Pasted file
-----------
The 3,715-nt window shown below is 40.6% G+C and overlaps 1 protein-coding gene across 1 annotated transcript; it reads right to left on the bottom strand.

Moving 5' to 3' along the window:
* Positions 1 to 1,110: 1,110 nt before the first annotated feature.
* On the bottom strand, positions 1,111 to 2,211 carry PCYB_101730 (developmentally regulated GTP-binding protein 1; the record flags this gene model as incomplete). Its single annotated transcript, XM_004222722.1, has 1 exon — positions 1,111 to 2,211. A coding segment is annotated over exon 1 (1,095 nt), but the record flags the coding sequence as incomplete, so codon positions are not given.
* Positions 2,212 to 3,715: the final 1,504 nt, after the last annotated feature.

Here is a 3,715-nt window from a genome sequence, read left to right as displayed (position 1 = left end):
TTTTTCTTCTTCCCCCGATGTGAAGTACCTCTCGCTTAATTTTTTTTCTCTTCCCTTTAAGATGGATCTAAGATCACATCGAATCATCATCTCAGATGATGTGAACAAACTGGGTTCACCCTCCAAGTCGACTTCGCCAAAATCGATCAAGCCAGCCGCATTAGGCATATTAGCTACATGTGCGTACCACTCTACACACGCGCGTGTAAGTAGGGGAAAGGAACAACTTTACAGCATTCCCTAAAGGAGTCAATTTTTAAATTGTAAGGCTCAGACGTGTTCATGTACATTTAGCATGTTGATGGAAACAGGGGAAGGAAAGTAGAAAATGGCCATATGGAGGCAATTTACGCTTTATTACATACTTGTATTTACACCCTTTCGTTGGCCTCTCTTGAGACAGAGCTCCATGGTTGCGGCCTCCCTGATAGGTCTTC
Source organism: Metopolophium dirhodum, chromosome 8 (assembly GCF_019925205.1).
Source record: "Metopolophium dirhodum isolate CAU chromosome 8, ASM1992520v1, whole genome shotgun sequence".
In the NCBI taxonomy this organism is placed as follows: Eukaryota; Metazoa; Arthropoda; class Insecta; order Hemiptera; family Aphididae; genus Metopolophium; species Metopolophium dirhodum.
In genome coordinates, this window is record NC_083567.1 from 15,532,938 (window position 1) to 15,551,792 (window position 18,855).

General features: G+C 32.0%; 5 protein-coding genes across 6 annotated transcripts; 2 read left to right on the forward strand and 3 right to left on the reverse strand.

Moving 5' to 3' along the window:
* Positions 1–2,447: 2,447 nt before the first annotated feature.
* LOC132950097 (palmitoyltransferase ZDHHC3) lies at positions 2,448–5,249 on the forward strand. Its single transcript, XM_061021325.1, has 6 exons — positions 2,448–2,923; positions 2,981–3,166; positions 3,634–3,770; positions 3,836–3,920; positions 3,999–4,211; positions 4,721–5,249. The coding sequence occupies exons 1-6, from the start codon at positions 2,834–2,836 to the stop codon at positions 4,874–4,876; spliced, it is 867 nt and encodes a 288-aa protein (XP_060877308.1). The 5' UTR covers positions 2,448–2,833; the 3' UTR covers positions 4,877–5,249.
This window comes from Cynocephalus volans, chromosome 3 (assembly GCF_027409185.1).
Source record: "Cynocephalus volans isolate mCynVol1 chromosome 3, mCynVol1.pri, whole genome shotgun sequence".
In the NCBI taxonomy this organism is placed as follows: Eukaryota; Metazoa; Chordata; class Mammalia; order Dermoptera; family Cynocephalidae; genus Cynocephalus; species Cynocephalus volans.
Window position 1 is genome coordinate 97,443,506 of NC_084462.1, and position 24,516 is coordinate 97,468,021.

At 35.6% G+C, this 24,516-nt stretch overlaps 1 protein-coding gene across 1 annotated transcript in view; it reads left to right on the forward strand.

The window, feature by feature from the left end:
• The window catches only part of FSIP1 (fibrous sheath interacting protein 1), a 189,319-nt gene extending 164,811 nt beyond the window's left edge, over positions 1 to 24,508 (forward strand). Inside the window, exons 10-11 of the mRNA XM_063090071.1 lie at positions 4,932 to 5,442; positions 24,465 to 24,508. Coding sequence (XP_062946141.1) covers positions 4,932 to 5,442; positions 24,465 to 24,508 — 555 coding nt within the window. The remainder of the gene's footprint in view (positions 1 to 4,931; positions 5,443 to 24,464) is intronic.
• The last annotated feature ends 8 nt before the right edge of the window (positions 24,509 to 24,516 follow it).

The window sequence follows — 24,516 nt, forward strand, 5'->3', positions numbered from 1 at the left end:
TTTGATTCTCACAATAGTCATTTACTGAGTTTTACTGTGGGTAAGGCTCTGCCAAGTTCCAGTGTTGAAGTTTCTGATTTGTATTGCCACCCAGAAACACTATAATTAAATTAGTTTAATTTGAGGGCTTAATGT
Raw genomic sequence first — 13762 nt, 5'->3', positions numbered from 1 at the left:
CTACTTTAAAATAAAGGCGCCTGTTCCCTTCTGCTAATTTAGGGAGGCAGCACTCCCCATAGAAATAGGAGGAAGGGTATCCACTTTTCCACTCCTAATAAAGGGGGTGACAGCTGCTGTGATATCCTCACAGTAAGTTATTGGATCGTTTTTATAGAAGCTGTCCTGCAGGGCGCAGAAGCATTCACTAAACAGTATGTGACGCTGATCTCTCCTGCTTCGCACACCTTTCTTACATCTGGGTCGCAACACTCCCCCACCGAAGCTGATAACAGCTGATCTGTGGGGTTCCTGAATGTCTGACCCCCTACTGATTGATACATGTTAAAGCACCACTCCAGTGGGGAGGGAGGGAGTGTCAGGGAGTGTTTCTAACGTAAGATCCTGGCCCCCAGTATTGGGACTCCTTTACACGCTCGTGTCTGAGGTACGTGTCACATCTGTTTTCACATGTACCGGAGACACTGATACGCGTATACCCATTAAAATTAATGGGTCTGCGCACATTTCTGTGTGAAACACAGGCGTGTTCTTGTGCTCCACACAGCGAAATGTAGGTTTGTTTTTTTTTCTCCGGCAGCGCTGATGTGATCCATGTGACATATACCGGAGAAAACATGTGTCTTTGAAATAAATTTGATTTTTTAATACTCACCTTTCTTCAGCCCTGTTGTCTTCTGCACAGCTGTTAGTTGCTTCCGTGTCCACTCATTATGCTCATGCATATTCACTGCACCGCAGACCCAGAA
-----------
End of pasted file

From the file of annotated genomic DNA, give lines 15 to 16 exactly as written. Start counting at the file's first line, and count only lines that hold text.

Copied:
* LOC132950097 (palmitoyltransferase ZDHHC3) lies at positions 2,448–5,249 on the forward strand. Its single transcript, XM_061021325.1, has 6 exons — positions 2,448–2,923; positions 2,981–3,166; positions 3,634–3,770; positions 3,836–3,920; positions 3,999–4,211; positions 4,721–5,249. The coding sequence occupies exons 1-6, from the start codon at positions 2,834–2,836 to the stop codon at positions 4,874–4,876; spliced, it is 867 nt and encodes a 288-aa protein (XP_060877308.1). The 5' UTR covers positions 2,448–2,833; the 3' UTR covers positions 4,877–5,249.
This window comes from Cynocephalus volans, chromosome 3 (assembly GCF_027409185.1).